“I said I don’t know because I don’t really do that type of thing. They make you feel obliged to help them. You feel obliged because they had done so much.”
As previously reported Hide provided undercover reporters from the Sun with a number for his co-defendant Ben Sharman who supplied the drugs.
In November Sharman, then 22, of Howe Lane, Poringland, was jailed for a total of 20 months after previously admitting conspiracy to supply class A drugs, offering to supply class A drugs, offering to supply a class B drug and a separate burglary offence.
“Sharman was one of my tenants. A few times the police called me. They wanted me to come and open the flat he rented because they wanted to do a search of it. That’s how I got to know him. I was an easy target for him. I can hardly read or write so what chance did I have against that?”
Herbie on the past
“I thought about lots of things (in prison). I thought about what a lady told me years ago. I was about 17. I stayed in lodgings in Essex. Chris Eubank and Lennox Lewis also used to stay there. This lady took to me, I was quite naive. She used to talk to me a lot. It was in the national papers that I had bought land and was building a mansion. She called me and said I shouldn’t have bought land to build a mansion in Norfolk. She felt I was better off to build a mansion in Essex because I would ‘stick out like a sore thumb’...they will resent you for it and that’s what they did.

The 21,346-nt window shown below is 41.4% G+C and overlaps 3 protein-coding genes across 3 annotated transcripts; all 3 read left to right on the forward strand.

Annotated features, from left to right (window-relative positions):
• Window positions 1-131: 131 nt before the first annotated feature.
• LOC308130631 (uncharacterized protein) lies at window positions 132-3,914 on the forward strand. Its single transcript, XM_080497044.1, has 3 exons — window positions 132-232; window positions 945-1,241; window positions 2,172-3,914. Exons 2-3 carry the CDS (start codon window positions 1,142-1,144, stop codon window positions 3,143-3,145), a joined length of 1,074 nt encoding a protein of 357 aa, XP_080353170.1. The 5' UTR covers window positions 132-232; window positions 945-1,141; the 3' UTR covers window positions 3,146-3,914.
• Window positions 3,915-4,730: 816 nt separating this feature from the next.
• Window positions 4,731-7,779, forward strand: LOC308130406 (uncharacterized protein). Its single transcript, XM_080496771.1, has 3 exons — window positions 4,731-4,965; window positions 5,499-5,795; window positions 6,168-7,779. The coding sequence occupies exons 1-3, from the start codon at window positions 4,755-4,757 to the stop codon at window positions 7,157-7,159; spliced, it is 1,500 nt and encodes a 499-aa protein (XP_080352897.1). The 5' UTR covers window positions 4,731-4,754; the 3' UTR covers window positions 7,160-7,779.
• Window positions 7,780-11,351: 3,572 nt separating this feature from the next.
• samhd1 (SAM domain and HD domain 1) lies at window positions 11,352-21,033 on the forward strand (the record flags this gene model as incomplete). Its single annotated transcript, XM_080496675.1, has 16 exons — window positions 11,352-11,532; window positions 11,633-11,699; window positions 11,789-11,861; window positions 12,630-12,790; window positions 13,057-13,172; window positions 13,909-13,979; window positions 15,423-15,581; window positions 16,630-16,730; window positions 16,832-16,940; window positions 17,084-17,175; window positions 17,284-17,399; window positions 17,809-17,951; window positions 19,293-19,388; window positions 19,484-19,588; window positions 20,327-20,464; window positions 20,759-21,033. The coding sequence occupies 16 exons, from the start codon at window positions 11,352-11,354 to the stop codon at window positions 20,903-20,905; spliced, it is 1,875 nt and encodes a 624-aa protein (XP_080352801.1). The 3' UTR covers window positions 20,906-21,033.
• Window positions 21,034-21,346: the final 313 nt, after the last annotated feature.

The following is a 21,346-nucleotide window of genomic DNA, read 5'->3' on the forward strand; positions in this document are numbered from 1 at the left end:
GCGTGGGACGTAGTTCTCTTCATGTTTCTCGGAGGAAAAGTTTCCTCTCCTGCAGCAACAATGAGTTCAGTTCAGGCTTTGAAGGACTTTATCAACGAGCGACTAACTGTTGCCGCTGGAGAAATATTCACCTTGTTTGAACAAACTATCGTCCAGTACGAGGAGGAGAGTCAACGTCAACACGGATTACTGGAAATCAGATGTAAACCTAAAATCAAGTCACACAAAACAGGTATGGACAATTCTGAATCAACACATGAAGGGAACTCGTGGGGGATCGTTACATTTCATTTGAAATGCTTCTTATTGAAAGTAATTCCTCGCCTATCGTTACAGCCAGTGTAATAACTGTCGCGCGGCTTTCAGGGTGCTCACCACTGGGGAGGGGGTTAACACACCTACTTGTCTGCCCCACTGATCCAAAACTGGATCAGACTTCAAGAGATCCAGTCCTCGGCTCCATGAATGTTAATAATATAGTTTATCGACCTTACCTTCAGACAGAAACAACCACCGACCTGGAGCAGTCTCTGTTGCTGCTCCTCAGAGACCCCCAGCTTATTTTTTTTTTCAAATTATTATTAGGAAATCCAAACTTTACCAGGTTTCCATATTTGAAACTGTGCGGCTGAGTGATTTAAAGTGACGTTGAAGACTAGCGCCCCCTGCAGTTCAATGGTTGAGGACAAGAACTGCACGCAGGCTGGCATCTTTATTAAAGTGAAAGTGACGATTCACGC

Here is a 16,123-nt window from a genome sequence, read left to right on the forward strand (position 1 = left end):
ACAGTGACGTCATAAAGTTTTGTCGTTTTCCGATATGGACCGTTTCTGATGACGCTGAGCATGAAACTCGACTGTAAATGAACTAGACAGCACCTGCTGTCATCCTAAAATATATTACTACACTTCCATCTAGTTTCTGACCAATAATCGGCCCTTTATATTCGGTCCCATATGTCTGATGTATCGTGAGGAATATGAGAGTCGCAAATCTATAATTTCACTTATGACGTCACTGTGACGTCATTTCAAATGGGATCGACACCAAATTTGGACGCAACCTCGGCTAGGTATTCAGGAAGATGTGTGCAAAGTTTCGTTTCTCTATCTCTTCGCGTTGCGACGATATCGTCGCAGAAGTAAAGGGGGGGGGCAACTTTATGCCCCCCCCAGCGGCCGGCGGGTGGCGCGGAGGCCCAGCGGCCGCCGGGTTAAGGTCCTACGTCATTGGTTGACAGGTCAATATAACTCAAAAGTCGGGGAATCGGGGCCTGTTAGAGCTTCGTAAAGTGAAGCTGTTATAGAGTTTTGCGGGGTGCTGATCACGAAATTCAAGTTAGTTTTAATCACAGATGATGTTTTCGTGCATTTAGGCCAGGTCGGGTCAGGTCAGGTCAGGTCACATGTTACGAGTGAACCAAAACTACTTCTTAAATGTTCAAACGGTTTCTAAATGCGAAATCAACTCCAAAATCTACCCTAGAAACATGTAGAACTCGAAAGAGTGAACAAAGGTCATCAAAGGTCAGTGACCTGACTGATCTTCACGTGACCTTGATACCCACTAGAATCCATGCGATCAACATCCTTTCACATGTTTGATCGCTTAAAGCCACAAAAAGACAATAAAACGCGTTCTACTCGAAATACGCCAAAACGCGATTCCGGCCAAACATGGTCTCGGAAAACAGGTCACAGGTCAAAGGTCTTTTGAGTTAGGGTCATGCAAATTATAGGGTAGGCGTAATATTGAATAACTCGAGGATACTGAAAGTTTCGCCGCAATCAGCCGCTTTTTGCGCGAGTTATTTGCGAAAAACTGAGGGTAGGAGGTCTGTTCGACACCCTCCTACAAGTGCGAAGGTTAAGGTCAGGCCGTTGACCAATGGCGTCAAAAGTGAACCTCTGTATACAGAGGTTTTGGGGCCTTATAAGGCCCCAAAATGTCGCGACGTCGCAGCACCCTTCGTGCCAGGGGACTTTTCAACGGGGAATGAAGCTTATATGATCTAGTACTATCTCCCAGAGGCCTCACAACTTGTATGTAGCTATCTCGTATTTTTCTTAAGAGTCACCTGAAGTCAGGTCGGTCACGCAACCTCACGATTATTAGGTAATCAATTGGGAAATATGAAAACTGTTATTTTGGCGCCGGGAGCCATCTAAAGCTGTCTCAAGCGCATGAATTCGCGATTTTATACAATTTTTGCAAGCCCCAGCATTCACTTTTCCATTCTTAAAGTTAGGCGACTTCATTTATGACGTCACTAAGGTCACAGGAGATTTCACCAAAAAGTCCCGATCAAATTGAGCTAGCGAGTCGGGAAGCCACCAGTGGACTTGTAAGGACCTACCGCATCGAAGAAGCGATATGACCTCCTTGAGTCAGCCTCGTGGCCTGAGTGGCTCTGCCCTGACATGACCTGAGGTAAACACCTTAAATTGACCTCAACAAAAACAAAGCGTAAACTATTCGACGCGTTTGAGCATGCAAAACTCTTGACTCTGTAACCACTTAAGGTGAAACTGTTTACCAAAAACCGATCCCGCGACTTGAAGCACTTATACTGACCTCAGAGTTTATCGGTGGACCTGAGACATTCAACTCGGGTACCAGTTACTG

“There have been rumours in Norwich for many years about how I live, what I do and my financial issues but there has never been any reason why anyone should believe it. I’ve got homes in USA, Nigeria, rent homes to people but people in Norwich go on about how I’m broke. I fly all over the world first class, I don’t work, so why would people say I’m broke? It’s wishful thinking. They are praying for my downfall.”
Herbie goes bananas at Barry Hearn
Hide revealed panic once prompted him to race to the Essex home of promotor Barry Hearn to demand to know where his £2.5m was following his 1995 defeat to Riddick Bowe.
Hide might have lost his WBO crown following the sixth round loss in the MGM Grand Arena in Nevada, but he earned a bumper pay cheque from the fight which he thought he had also lost when it was not paid into his account.
Hide, who also revealed at the time a local reporter had asked him to comment on rumours he had no money, said: “I thought there might be something she knows that I don’t know.
“I was waiting for my cheque to come. I thought I’d been conned.
“I drove to Barry Hearn’s at 100mph jumped up his gates to try and find out where my money was.
“He said it was wishful thinking. I had to speak to HBOs boss from Barry Hearn’s office.
“But in the end I got my money.”
Real name: Herbert Okechukwu Maduagwu
Nickname: The Dancing Destroyer
Height: 6 ft 1.5 in (1.87 m)
Reach: 75 in (191 cm)
Born: August 27 1971 in Owerri, Nigeria
Total fights: 53; Wins 49; Wins by KO 43; Losses 4; Draws: 0; No contests: 0
Hide is a two-time world heavyweight champion having held the WBO title twice. After challenging Michael Bentt for the WBO heavyweight title in 1994, Hide won in seven rounds and, despite failing to defend his title in 1995, Hide triumphed in 1996 and held the title for two consecutive years.
After losing to Vitali Klitschko in 1999 he moved down to cruiserweight level and in 2007 won the WBC International cruiserweight title.
His last professional fight was in 2010.